Ask Brodeur about this season and his career, and you can almost see the grin, hear the shrugging of the shoulders over the telephone lines.
Does he feel old?
"The mothers of the guys [on the team] are almost as old as me," Brodeur quipped.
Yet, there remains a refreshingly uncomplicated quality about Brodeur.
"I still feel like a kid playing hockey," he said. "Your body doesn't feel young all the time, but I still feel like a kid."
Were that enough, presumably anyone could roll off 40-win seasons just like Brodeur. But, of course, what he has accomplished is immeasurably more complex. Brodeur has somehow been able to marry a childlike view of the game with an intense desire to win and win often enough to become the best.
"My only goals are winning," he said. "Everything else will come with winning."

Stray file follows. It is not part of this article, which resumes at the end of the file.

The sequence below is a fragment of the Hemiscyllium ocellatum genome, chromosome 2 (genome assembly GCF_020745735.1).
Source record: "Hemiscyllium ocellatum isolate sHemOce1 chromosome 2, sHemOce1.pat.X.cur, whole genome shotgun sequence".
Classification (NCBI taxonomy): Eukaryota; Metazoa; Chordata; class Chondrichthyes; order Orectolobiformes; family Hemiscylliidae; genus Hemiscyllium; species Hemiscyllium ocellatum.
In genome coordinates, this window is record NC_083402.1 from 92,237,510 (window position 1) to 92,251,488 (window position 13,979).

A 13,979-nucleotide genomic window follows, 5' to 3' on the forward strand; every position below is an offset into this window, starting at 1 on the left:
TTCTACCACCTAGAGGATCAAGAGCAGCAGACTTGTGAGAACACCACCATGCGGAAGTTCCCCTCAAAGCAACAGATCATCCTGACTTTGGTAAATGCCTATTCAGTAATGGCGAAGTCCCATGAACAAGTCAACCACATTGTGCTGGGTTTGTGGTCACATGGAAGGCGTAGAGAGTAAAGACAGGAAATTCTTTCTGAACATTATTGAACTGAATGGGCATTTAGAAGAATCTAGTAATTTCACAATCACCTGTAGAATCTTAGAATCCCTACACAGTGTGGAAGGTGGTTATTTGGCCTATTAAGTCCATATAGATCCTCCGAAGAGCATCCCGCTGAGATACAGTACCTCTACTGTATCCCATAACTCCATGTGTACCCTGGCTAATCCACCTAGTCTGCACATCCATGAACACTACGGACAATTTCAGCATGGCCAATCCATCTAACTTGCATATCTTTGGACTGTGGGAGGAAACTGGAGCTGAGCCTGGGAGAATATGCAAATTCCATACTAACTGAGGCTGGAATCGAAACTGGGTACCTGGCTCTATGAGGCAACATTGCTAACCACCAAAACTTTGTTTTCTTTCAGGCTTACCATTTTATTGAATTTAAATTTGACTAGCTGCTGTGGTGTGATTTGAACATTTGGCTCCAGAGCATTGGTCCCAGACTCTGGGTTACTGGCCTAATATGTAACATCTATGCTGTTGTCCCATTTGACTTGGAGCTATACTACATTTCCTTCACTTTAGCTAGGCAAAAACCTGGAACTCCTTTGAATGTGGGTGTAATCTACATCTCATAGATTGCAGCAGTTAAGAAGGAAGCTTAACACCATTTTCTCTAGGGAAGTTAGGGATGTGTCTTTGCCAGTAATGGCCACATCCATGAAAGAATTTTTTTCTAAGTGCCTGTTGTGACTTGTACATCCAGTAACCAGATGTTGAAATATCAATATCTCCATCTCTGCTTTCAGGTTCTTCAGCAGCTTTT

Wins, naturally, denote good teams from bad ones. They are also the best benchmark for confirming the tools are all still in the box, for confirming Brodeur's incredible level of play over a long period of time.
"That helps prove to myself that I'm consistent," Brodeur said. "That's one thing I take a little bit of pride in, the 30-win seasons."
Brodeur, who is hardly disingenuous, said he surprised even himself when he set the record for most 30-or-more-win seasons in 2004. He was then at nine seasons; the string now stands at 11 straight seasons.
"When I realized I was the only one in the whole league [who'd done that], I kind of shook my head because it didn't feel that special at the time. But it was," he said. "[Now] I think it's kind of neat."